4. Peel the oranges and roughly chop them, making sure to keep as much of the juice as possible. Add the oranges and their juice to the frying pan and stir everything together

Oranges waiting to go in
Oranges waiting to go in

5. Add powdered ginger to the frying pan (I used quite a lot but you can use less) and roughly half a teaspoon of cayenne pepper.

6. Serve with Basmati rice, prepared according to the instructions on the packet (the rice should have been cooking while you did the above steps)

Dinner time!
Dinner time!

That’s it. Easy peasy! Also, check out my pretty chopsticks 😀

A taste of home: Crumpets

A while ago, my dad’s cousin – who lives in America – gave me a recipe for homemade crumpets, so while my brother was over we decided to give it a try. I’m not sure where she got the recipe from, so apologies if it’s yours. I’m going to be explaining how to make the crumpets using German ingredients though, so it’s not a direct copy.

First of all, you will need something to use as crumpet rings. Mine was actually a set of two round silicone fried egg moulds that I discovered in a shop in Strasbourg. I think they might have a slightly larger diameter than your average crumpet ring, but they worked really well! And the little handles were useful for removing the rings between crumpets.

Frying the crumpets
Frying the crumpets

Ingredients:

350g (12 oz) strong, plain flour (I used type 1050 because it said on the back it’s the typical flour that baker’s use)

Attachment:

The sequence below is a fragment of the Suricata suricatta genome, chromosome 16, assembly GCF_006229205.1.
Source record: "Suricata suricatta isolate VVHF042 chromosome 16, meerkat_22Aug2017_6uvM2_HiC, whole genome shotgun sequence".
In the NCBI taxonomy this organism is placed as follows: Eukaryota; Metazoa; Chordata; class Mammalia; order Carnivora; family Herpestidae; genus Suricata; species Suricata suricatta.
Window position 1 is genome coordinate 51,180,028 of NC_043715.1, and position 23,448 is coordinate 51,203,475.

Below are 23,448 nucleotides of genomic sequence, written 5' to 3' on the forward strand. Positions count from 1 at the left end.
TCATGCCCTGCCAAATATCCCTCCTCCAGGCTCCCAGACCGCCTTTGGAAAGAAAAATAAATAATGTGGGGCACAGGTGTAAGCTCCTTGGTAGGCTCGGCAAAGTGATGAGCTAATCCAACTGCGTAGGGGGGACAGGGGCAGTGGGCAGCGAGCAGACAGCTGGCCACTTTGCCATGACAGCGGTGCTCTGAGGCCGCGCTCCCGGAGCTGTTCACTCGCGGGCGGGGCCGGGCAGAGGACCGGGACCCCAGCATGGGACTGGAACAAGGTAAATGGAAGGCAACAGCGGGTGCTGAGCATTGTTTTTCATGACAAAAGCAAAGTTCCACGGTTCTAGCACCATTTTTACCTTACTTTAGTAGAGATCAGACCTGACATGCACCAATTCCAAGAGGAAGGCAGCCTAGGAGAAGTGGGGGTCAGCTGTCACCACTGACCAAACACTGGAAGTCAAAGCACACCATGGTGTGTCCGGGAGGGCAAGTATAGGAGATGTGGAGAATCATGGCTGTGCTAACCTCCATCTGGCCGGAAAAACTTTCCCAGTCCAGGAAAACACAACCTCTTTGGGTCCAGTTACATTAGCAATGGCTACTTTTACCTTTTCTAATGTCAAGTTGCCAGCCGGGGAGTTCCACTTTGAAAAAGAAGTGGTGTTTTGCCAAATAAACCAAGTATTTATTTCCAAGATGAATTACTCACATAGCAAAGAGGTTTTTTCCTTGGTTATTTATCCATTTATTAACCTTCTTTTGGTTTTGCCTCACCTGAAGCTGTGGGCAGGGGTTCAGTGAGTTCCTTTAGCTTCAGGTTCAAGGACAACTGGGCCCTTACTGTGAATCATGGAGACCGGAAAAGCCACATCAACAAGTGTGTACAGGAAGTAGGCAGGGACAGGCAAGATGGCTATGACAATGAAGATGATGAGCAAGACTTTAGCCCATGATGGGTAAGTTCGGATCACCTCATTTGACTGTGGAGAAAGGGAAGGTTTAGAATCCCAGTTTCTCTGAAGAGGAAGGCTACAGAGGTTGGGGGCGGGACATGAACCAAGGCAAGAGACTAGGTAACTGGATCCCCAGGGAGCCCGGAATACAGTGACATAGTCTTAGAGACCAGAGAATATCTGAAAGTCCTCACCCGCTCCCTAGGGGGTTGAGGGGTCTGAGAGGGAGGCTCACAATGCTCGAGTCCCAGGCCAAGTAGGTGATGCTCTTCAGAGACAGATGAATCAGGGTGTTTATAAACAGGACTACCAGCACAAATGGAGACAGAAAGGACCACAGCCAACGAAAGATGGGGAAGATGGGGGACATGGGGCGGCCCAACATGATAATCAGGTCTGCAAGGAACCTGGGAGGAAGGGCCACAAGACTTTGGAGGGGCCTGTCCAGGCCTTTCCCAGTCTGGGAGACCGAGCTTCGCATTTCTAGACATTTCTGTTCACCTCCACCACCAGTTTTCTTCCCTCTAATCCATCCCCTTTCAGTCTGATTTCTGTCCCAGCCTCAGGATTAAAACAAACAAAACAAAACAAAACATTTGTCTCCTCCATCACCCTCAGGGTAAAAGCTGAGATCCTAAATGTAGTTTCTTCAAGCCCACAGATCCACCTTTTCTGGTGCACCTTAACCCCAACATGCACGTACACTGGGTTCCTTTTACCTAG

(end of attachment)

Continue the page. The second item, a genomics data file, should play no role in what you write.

1 level teaspoon salt
1 7g sachet fast-action dried yeast (can be found in the baking section, with the flour and baking powder. Use the Dr Oetker Hefe with “Kein Anrühen. Gelingt sicher.” written on it. There is also a Ruf one, but my supermarket didn’t have that)
300 ml full fat milk
300 ml boiling water
Sunflower oil for frying and greasing

Method:

1. Tip the flour into a bowl (no need to sieve) and add the salt and yeast

2. Pour 300 ml of boiling water over the milk and check that the mixture is luke warm. Ours was not, so we let it stand for 5 minutes before continuing.

3. Add the warm liquid to the flour and beat well for 5 minutes until the mixture is a soft and spoonable consistency.

4. Grease the base of the frying pan and the crumpet rings (if necessary – silicone ones don’t need greasing!), place the rings in the pan and heat until the pan and crumpet rings  (if using metal ones) are hot.

5. Fill the rings about half to three quarters of the way up with batter and cook over a gentle to moderate heat for 8-10 mins. If the bubbles that form fail to pop (which is what creates the little holes), you can gently burst them with a cocktail stick. Then remove the rings and turn the crumpets over.

6. Cook for a further 2-3 minutes until golden, then remove from the pan and enjoy!

We got 10 crumpets from the mixture, but our rings were slightly larger than the size given (6×7 cm). The scones can be left to cool then toasted and can be frozen in bags for up to one month. Allow frozen crumpets to defrost before toasting.

The finished article
The finished article

A taste of home: Corned beef hash

corned beef hashI got the idea to post a recipe for corned beef hash when Charlotte mentioned she’d had some in New York that, despite being tasty, resembled no corned beef hash she’d ever seen before. She then went on to say that the baked beans were missing, leading to my response that I make corned beef hash with baked beans, too! And thus the idea was born that I would post a recipe for corned beef hash on my blog so we could compare versions. Of course, that meant first waiting until I actually decided to make corned beef hash again, which doesn’t happen all that often because corned beef is just sooo expensive in this country! But last night I needed to use up some potatoes, which presented the perfect corned beef making opportunity… Of course, I could have posted the recipe without making it first (I know this one by heart… it’s ridiculously easy!) but then there would have been no photo. And who wants a recipe post without a photo?